Paid sick leave improves public health outcomes and supports U.S. workers at a relatively low cost to employers

The United States is one of only three high-income countries in the world that does not have a universal paid sick leave program available to its workforce. Although an emergency federal leave program was temporarily enacted under the Families First Coronavirus Response Act at the start of the coronavirus pandemic in March 2020 and then extended through September 30, 2021, it has now expired—despite the ongoing public health crisis now about to enter its third year.

In the absence of a nationwide paid sick leave program, over the past decade, many U.S. states and localities have implemented their own sick leave mandates. Thirty-six U.S. jurisdictions have laws that enable eligible workers to accrue paid time off from their employer; typically, workers earn 1 hour of paid sick time per 30 to 40 hours worked with the employer. These individual sick time accounts can be used when the worker or a family member experiences a short-term illness, and unused sick time rolls over to the next year.

Likewise, some U.S. employers voluntarily offer paid sick leave as a benefit, creating inequality in coverage across jobs and industries. In fact, data from the U.S. Bureau of Labor Statistics show that 97 percent of private-sector workers in finance and insurance occupations have access to paid sick leave, compared to just 49 percent of those in the food-services and accommodation industries.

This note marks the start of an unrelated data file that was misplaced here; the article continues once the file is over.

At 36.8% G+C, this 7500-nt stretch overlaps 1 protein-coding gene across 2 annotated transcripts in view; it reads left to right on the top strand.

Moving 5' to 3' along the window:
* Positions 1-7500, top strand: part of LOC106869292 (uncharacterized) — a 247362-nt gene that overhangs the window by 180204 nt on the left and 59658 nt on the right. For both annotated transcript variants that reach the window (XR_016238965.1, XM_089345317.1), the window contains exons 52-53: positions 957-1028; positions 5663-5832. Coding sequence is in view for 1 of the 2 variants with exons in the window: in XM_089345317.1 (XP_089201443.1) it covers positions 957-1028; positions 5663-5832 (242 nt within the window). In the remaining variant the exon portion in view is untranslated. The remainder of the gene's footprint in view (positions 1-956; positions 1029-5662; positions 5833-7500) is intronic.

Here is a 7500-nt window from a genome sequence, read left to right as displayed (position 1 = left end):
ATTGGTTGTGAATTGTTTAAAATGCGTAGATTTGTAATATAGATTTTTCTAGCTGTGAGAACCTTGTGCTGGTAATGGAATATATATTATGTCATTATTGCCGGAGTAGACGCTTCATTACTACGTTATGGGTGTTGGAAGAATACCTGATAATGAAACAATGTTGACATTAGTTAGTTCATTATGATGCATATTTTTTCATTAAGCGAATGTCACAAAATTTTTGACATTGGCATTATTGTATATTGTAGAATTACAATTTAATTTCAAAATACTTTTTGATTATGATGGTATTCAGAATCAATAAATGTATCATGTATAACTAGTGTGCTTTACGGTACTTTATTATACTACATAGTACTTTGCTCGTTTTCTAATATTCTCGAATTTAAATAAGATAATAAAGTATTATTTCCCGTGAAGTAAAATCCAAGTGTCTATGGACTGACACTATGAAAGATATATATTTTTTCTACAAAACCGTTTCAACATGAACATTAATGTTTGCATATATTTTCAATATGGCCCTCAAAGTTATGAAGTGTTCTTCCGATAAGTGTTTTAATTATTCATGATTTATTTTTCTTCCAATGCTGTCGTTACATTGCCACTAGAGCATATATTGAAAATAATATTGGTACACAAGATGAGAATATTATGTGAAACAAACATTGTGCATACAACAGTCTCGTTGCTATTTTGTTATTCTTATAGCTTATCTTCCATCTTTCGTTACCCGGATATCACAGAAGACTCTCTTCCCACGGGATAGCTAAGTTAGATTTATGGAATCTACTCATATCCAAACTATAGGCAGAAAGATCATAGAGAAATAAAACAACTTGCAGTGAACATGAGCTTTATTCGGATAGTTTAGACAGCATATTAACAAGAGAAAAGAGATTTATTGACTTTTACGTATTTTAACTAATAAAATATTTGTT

This situation not only creates structural labor market inequities in which predominately lower income workers, disadvantaged workers, and workers of color lack access to paid sick leave. Limited and unequal access to paid sick leave also leads to undesirable outcomes for the economy as a whole, such as when unmet sick leave needs induce workers to quit their jobs, contributing to the current labor shortage, or make workers feel obligated to show up at work sick, contributing to the spread of infectious diseases.

Despite some misleading rhetoric, empirical studies do not find that sick pay mandates lead to economically significant employment losses or wage reductions at the regional labor market level. In fact, providing sick leave can even offset firms’ higher labor costs, as worker access to sick leave reduces presenteeism—showing up to work while sick. Further, surveys in jurisdictions with sick leave mandates suggest generally positive employer experiences with these programs

In our new working paper, “Mandated Sick Pay: Coverage, Utilization, and Welfare Effects,” we expand the previous literature that examines the U.S. labor market effects of guaranteed sick pay. We use firm-level data specifically designed and used by the federal government to pinpoint labor compensation, including benefits, to estimate the impact of these policies on employers’ provision of sick leave, worker utilization rates, labor costs, and other worker benefits.

We find that state-level sick pay mandates effectively increase the number of U.S. employers who offer paid sick leave to their employees. Worker access to sick pay increases by 18 percentage points within 2 years of the policy being adopted. (See Figure 1.)

Figure 1

Percent change in paid sick leave coverage across 11 states and Washington, D.C. in the 5 year periods before and after implementation, March 2009-March 2017

This increase in coverage, we find, leads employees to use roughly 2 additional paid sick days per year, on average. At the same time, however, we find that approximately 1 in 5 workers still lacks access to sick pay even after the law is implemented. Further research is required to determine if this gap is a result of employer noncompliance, a lack of awareness that the policy exists, or any other factors.